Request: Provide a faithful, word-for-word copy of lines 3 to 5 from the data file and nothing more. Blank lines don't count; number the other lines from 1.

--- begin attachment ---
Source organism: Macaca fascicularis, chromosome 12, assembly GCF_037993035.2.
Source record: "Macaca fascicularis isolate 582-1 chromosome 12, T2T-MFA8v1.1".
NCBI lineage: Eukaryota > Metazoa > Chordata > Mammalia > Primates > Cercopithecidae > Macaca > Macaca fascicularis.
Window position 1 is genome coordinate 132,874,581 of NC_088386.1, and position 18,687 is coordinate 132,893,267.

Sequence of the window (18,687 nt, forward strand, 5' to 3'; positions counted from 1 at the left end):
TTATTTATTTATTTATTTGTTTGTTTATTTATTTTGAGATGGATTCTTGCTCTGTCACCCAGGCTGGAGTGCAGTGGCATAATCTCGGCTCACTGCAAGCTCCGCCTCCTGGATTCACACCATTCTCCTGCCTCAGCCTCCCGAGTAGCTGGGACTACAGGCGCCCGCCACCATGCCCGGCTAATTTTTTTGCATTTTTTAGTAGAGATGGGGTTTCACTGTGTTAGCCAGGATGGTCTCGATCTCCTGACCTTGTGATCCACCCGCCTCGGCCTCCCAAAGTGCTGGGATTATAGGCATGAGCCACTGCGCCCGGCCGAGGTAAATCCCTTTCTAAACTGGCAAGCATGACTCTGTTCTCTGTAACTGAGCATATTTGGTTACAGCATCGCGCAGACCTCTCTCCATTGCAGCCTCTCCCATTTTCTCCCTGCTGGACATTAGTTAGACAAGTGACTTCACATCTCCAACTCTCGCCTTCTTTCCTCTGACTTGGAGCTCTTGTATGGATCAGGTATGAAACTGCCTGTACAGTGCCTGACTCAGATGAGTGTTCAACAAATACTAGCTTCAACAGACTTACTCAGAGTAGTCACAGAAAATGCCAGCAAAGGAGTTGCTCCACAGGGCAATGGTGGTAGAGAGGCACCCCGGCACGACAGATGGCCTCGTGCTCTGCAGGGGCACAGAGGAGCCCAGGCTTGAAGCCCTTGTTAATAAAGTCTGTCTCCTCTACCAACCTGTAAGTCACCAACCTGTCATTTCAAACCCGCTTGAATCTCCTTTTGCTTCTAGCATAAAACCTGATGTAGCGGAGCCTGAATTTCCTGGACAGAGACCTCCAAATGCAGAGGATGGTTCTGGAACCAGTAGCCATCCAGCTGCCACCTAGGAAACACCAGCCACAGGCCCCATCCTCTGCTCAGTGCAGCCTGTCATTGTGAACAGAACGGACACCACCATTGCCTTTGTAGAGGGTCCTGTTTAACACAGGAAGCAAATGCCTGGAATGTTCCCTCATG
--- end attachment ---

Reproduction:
NCBI lineage: Eukaryota > Metazoa > Chordata > Mammalia > Primates > Cercopithecidae > Macaca > Macaca fascicularis.
Window position 1 is genome coordinate 132,874,581 of NC_088386.1, and position 18,687 is coordinate 132,893,267.

Sequence of the window (18,687 nt, forward strand, 5' to 3'; positions counted from 1 at the left end):